Last summer, excavations at Rutland Roman Villa (best known for its ornate mosaic; see CA 383) revealed more details about this elaborate complex, shedding light on its function and chronology, and revealing that it underwent several redesigns over its lifetime.
The site was first discovered in August 2020, when Jim Irvine uncovered a few pieces of Roman pottery on farmland owned by his father. After a small excavation identified the presence of a mosaic floor, archaeologists from the University of Leicester Archaeological Services (ULAS), supported by Historic England, carried out an initial investigation. As well as documenting the exposed part of the mosaic, this involved the survey of two fields, which revealed a sprawling villa complex. In 2021, further excavations revealed the entirety of the intricate mosaic, which depicts the triumph of the Greek warrior Achilles over Hector of Troy. It is located in what is believed to have been the dining room (or triclinium) of the main villa building, and may have been intended to demonstrate the wealth and knowledge of Classical literature, of the villa’s former occupants.
This past summer, the team returned to explore other buildings on the site, in order to learn more about the complex as a whole. One of the ancillary buildings examined was a large aisled structure, which appears to have begun life as a timber barn, but was rebuilt in stone in the 3rd or 4th century AD. At this time, it seems that, although the eastern end continued to be used for agricultural and small-scale industrial activity, the western end was converted for residential use, with the remains of several partition walls and successive layers of floor suggesting that this area had been repeatedly renovated. On the southern side of the building, the team found the remains of a bath suite.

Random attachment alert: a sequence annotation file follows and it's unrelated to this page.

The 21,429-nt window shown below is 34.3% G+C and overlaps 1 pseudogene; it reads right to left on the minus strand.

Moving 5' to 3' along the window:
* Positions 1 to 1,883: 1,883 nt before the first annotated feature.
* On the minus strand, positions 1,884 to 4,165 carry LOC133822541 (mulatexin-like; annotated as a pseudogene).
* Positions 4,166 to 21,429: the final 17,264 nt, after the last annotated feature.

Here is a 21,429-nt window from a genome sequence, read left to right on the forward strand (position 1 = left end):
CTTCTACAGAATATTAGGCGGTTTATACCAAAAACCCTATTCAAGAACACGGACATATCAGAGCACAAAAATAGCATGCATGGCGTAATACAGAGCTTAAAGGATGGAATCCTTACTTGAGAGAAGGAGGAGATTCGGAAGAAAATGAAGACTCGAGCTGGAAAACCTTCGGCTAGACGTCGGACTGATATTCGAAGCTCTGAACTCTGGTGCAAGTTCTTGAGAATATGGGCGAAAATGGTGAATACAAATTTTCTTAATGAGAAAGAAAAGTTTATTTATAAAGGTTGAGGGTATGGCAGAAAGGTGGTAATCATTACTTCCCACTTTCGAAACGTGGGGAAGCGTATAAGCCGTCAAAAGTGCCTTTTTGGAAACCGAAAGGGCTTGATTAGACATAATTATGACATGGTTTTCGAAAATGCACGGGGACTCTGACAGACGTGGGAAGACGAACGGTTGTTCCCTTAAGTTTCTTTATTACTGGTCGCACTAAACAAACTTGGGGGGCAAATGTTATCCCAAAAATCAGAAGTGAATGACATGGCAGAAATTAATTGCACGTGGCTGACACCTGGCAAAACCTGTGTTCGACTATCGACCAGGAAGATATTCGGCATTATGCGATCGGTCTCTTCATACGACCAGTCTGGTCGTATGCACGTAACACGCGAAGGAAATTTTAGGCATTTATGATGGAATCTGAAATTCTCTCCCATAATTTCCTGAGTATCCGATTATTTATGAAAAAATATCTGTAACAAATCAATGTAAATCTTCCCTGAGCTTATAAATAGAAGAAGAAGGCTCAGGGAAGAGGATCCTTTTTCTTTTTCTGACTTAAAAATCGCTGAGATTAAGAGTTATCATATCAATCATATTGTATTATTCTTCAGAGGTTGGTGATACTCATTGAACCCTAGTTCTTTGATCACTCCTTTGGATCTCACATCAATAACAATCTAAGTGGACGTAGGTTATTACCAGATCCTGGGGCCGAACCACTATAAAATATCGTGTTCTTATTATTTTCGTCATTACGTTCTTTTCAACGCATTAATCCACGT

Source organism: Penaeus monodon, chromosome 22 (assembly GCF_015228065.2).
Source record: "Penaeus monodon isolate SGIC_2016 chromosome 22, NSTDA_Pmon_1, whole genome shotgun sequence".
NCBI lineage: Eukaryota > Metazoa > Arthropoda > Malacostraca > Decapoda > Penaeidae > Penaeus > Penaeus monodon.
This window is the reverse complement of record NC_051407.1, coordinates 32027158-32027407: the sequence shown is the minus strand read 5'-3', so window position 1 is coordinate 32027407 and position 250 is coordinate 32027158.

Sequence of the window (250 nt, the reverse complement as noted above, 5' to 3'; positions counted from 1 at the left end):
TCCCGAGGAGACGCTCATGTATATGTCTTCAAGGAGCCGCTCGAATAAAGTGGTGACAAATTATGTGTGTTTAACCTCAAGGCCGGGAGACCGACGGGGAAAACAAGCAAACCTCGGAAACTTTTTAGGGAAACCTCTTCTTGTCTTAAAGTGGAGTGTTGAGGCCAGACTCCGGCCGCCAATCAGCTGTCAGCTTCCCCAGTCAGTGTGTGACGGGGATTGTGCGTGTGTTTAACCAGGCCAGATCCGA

New information has been revealed about the main villa building. The team established that some of the slumping of the mosaic that had been observed was being caused by a boundary ditch running beneath it. Pottery from this ditch has provided a preliminary 2nd-century date, hinting at the possible early origins of this complex. After expanding their excavation to the corridors on either side of the triclinium, the team also found that, on the western side, a patterned mosaic had collapsed into a hypocaust system below, but that another mosaic in the eastern corridor was still preserved, showing a kaleidoscope design (ABOVE). The relationships between various walls indicate that the dining room and its mosaic were later additions to this building, added during a major refurbishment in the 3rd or 4th century.
Among the more enigmatic elements of the site discovered during this investigation were two subterranean buildings. The first was a vaguely cruciform structure, which was one of the smallest buildings identified by the geophysical survey, but the second was much bigger and appears to have been built into the natural slope of the hillside, with evidence of collapsed columns and buttresses. The exact purpose of either building is not immediately apparent, although one or both may have been used as some sort of cellar.
While excavations are now complete, analysis of the finds is just beginning. John Thomas, Deputy Director of ULAS, said: ‘The investigation of this fascinating site will move from the field to the laboratory over the next couple of years, while all the finds and environmental information are analysed by the various specialists. We intend to keep people informed of developments as they happen, so that the post-excavation process can be followed as closely as the excavation has been.’